The first Wonder Woman was a breath of fresh air not only for the struggling DC Extended Universe, but for superhero movies as a whole. It was charming and oftentimes stirring (the No Man’s Land scene!), and despite its somewhat bizarre and bloated third act, the movie managed to succeed on almost every level.

Wonder Woman 1984, on the other hand… not so much.

The movie opens with a wholly unnecessary flashback to Amazon homeland of Themyscira, then reintroduces us to our hero, Diana Prince (Gal Gadot), who goes around stopping mall heists when she’s not working at the Smithsonian. She still longs for lost love Steve Trevor (Chris Pine), who sacrificed himself at the end of the first movie, and while it’s been quite some time since Steve died—66 years, in fact—Diana still mourns him. I too would be sad for over half a century if my Chris Pine-looking boyfriend died, so no judgement there. Diana meets Barbara Minerva (Kristen Wiig), a fellow employee at the Smithsonian, though one much more awkward than Diana; Diana and Barbara meet Maxwell Lord (Pedro Pascal), a wannabe oil tycoon. The three of them encounter a strange stone that grants wishes, and then we’re off to the races.

Wonder Woman 1984 commits to its name, and the movie stays true to the time period in which it’s set: returning director Patty Jenkins populates the movie with vibrant 80s colors, Jazzercise, the good old Soviets versus Americans shtick, and, unfortunately, an increasingly ludicrous plot and cheesy writing, even for superhero movies. And we don’t even get any fun 80s songs.

The first act opens innocently enough. Steve Trevor mysteriously returns (and some dubious moral implications about the manner of his return remain largely undiscussed), giving Pine and Gadot a chance to reignite their chemistry from the first movie. Pine is great as the fish out of water in this movie, mirroring Diana’s journey in the first, and I could watch him marvel at parachute pants all day. It’s fun! It’s Chris Pine in a fanny pack!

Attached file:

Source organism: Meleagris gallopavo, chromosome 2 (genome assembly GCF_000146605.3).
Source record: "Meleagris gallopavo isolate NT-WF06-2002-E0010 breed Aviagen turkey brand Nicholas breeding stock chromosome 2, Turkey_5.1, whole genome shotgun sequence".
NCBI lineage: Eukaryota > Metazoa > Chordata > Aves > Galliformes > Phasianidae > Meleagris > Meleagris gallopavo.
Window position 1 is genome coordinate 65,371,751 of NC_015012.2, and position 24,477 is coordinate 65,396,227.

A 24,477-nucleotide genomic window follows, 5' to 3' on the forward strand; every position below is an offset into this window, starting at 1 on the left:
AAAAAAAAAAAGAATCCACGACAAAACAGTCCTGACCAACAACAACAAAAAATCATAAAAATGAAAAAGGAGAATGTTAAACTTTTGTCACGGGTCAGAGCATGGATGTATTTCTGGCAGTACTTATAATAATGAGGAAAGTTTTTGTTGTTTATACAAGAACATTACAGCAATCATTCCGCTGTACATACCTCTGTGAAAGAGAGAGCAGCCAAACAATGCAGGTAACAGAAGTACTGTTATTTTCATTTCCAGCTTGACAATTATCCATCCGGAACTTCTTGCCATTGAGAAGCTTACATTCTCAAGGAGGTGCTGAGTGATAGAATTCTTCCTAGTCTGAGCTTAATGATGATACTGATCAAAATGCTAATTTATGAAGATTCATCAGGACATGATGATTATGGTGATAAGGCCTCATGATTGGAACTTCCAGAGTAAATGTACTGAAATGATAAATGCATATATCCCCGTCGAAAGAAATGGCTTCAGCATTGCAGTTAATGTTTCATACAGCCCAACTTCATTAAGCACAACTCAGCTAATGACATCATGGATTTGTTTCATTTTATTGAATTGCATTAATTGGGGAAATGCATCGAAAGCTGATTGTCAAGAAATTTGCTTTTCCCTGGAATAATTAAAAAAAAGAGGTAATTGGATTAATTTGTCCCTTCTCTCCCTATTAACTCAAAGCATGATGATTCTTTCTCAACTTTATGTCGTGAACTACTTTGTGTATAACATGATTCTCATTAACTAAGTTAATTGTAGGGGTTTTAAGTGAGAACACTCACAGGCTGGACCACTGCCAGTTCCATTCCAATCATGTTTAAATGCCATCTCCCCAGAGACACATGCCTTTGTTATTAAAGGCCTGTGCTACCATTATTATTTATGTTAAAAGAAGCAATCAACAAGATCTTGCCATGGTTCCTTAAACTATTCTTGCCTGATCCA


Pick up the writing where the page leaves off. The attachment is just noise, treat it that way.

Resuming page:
Then, unfortunately, the plot kicks into gear, and even good performances can’t distract from bad writing. 

There are interesting granules in there, to be sure. Maxwell Lord clings to the American dream by exploiting the Middle East, Ronald Reagan wishes above all else to have more nuclear missiles closer to the Soviets, a megalomaniac businessman amasses power through false promises and backstabbing to become a dangerous demagogue—but all of these elements remain uninterrogated or are turned into bizarre jokes and stereotypes, leaving me scratching my head at their inclusion in the first place. Instead, we are left with truly cringe-worthy lines like, “I wanna be number one. An apex predator like nothing there’s ever been before,” which even a game Kristen Wiig can only sell so well. (She then promptly gets turned into a reject from Cats.)

Still, there are some nice moments. Pedro Pascal has a great time slowly losing his marbles, and there is a fun and too brief scene where he and Chris Pine get handcuffed together. Shenanigans ensue. Gadot gets some cool action sequences (and some that really drag), albeit ones that would have looked much cooler from a seat in a movie theater and not from my yoga mat on the floor. Steve and Diana share a sweet conversation in a jet in what seems like the only real heart-to-heart they have in the entire movie. Diana soars through the winds as Adagio in D Minor from the (superior) movie Sunshine plays, because I guess Oscar winner Hans Zimmer couldn’t be bothered to write something original.

And yet.
Wonder Woman 1984 overstays its lengthy runtime, has a completely unbelievable ending even for the superhero genre, and ultimately hits many of the same character beats for Diana as her first solo outing did. Frankly, there seems to be very little point to its existence. I’m not expecting extreme intellectual rigor from superhero movies, and at its worst Wonder Woman 1984 is still fun enough. But is it too much to ask for more?

Wonder Woman 1984 Trailer

Wonder Woman 1984 is currently available to stream from HBO Max until 1/25/21

You can follow Anna on Letterboxd and her website